about with a sort of stealth, seeking inwardly for luck. He wanted
   luck, he wanted it, he wanted it. When the two girls were playing
   dolls in the nursery, he would sit on his big rocking-horse, charging
   madly into space, with a frenzy that made the little girls peer at him
   uneasily. Wildly the horse careered, the waving dark hair of the boy
   tossed, his eyes had a strange glare in them. The little girls dared
   not speak to him.
   When he had ridden to the end of his mad little journey, he climbed
   down and stood in front of his rocking-horse, staring fixedly into its
   lowered face. Its red mouth was slightly open, its big eye was wide
   and glassy-bright.
   "Now!" he would silently command the snorting steed. "Now take me to
   where there is luck! Now take me!"
   And he would slash the horse on the neck with the little whip he had
   asked Uncle Oscar for. He knew the horse could take him to where there
   was luck, if only he forced it. So he would mount again and start on
   his furious ride, hoping at last to get there.
   "You'll break your horse, Paul!" said the nurse.
   "He's always riding like that! I wish he'd leave off!" said his elder
   sister Joan.
   But he only glared down on them in silence. Nurse gave him up. She
   could make nothing of him. Anyhow, he was growing beyond her.
   One day his mother and his Uncle Oscar came in when he was on one of
   his furious rides. He did not speak to them.
   "Hallo, you young jockey! Riding a winner?" said his uncle.
   "Aren't you growing too big for a rocking-horse? You're not a very
   little boy any longer, you know," said his mother.
   But Paul only gave a blue glare from his big, rather close-set eyes.
   He would speak to nobody when he was in full tilt. His mother watched
   him with an anxious expression on her face.
   At last he suddenly stopped forcing his horse into the mechanical
   gallop and slid down.
   "Well, I got there!" he announced fiercely, his blue eyes still
   flaring, and his sturdy long legs straddling apart.
   "Where did you get to?" asked his mother.
   "Where I wanted to go," he flared back at her.
   "That's right, son!" said Uncle Oscar. "Don't you stop till you get
   there. What's the horse's name?"
   "He doesn't have a name," said the boy.
   "Get's on without all right?" asked the uncle.
   "Well, he has different names. He was called Sansovino last week."
   "Sansovino, eh? Won the Ascot. How did you know this name?"
   "He always talks about horse-races with Bassett," said Joan.
   The uncle was delighted to find that his small nephew was posted with
   all the racing news. Bassett, the young gardener, who had been wounded
   in the left foot in the war and had got his present job through Oscar
   Cresswell, whose batman he had been, was a perfect blade of the
   'turf'. He lived in the racing events, and the small boy lived with
   Oscar Cresswell got it all from Bassett.
   "Master Paul comes and asks me, so I can't do more than tell him,
   sir," said Bassett, his face terribly serious, as if he were speaking
   of religious matters.
   "And does he ever put anything on a horse he fancies?"
   "Well - I don't want to give him away - he's a young sport, a fine
   sport, sir. Would you mind asking him himself? He sort of takes a
   pleasure in it, and perhaps he'd feel I was giving him away, sir, if
   you don't mind.
   Bassett was serious as a church.
   The uncle went back to his nephew and took him off for a ride in the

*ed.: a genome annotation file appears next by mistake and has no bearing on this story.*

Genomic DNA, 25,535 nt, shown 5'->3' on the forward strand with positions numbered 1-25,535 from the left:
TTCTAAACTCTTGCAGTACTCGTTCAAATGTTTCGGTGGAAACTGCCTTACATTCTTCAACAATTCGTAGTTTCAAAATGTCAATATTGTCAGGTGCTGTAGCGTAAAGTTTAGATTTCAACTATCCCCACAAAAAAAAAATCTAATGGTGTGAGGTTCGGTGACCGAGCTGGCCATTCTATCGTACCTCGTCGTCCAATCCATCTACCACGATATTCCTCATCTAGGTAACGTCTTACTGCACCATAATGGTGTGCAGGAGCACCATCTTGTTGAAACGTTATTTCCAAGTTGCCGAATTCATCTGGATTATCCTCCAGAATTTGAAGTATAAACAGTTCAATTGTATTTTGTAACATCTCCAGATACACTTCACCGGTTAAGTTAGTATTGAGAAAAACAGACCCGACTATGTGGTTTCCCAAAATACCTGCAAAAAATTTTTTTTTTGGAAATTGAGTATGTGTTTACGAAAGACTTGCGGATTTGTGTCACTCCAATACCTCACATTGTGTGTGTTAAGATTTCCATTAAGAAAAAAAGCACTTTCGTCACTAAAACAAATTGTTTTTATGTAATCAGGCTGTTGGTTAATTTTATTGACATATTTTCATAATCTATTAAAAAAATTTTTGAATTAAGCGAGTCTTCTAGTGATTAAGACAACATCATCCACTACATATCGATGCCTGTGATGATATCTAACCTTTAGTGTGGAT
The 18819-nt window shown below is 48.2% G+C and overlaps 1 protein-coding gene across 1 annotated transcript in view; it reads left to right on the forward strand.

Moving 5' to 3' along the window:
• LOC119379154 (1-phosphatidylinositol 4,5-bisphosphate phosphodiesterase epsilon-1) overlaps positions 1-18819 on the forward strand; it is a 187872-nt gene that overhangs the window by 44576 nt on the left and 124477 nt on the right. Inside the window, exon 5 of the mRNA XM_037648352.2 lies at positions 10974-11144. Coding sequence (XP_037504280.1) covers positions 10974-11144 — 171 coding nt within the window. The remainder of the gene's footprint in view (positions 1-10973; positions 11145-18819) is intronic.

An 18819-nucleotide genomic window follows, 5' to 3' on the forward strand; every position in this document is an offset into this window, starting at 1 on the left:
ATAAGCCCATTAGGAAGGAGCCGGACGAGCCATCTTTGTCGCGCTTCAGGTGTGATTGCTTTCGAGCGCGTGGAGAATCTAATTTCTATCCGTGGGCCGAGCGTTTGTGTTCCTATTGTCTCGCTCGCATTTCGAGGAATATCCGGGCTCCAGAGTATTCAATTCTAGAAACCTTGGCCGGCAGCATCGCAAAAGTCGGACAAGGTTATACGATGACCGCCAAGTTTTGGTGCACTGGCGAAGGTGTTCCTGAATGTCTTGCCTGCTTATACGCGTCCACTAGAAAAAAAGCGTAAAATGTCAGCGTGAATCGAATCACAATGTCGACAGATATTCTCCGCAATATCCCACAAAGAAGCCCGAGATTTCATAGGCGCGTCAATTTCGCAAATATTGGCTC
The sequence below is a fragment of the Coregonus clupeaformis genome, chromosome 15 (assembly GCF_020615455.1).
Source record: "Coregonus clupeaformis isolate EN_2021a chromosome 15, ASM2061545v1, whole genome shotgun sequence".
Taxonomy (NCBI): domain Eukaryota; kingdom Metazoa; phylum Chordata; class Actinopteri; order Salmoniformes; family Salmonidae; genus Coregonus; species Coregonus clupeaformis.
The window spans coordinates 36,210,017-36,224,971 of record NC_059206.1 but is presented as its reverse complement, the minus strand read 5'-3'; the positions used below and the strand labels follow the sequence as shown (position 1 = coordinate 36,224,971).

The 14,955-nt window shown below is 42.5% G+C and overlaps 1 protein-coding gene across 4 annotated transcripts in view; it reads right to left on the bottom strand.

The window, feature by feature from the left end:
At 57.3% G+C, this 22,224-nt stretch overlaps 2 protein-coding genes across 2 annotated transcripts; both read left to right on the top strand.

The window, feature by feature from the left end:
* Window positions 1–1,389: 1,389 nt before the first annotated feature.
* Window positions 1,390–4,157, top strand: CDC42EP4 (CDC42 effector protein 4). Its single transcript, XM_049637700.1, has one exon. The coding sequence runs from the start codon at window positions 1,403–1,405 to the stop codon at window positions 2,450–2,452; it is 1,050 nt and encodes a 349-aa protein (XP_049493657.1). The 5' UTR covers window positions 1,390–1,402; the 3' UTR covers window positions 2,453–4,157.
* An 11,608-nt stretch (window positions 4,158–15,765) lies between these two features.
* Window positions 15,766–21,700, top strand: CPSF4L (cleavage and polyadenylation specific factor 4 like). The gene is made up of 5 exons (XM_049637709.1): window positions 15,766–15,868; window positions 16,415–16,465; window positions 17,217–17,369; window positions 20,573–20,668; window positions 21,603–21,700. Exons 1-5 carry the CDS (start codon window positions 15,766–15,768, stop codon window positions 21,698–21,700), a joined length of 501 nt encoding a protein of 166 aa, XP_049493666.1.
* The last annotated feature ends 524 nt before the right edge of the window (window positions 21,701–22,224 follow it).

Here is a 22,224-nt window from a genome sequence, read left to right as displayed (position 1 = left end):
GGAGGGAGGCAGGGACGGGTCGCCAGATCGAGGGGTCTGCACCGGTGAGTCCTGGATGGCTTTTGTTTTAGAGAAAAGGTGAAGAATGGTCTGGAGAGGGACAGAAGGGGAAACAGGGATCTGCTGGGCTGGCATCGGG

"Say, Paul, old man, do you ever put anything on a horse?" the uncle
   The boy watched the handsome man closely.
   "Why, do you think I oughtn't to?" he parried.
   "Not a bit of it! I thought perhaps you might give me a tip for the
   The car sped on into the country, going down to Uncle Oscar's place in
   "Honour bright?" said the nephew.
   "Honour bright, son!" said the uncle.
   "Well, then, Daffodil."
   "Daffodil! I doubt it, sonny. What about Mirza?"
   "I only know the winner," said the boy. "That's Daffodil."
   "Daffodil, eh?"
   There was a pause. Daffodil was an obscure horse comparatively.
   "Yes, son?"
   "You won't let it go any further, will you? I promised Bassett."
   "Bassett be damned, old man! What's he got to do with it?"
   "We're partners. We've been partners from the first. Uncle, he lent me
   my first five shillings, which I lost. I promised him, honour bright,
   it was only between me and him; only you gave me that ten-shilling
   note I started winning with, so I thought you were lucky. You won't
   let it go any further, will you?"
   The boy gazed at his uncle from those big, hot, blue eyes, set rather
   close together. The uncle stirred and laughed uneasily.
   "Right you are, son! I'll keep your tip private. How much are you
   putting on him?"
   "All except twenty pounds," said the boy. "I keep that in reserve."
   The uncle thought it a good joke.
   "You keep twenty pounds in reserve, do you, you young romancer? What
   are you betting, then?"
   "I'm betting three hundred," said the boy gravely. "But it's between
   you and me, Uncle Oscar! Honour bright?"
   "It's between you and me all right, you young Nat Gould," he said,
   laughing. "But where's your three hundred?"
   "Bassett keeps it for me. We're partner's."
   "You are, are you! And what is Bassett putting on Daffodil?"
   "He won't go quite as high as I do, I expect. Perhaps he'll go a
   hundred and fifty."
   "What, pennies?" laughed the uncle.
   "Pounds," said the child, with a surprised look at his uncle. "Bassett
   keeps a bigger reserve than I do."
   Between wonder and amusement Uncle Oscar was silent. He pursued the
   matter no further, but he determined to take his nephew with him to
   the Lincoln races.
   "Now, son," he said, "I'm putting twenty on Mirza, and I'll put five
   on for you on any horse you fancy. What's your pick?"
   "Daffodil, uncle."
   "No, not the fiver on Daffodil!"
   "I should if it was my own fiver," said the child.
   "Good! Good! Right you are! A fiver for me and a fiver for you on
   The child had never been to a race-meeting before, and his eyes were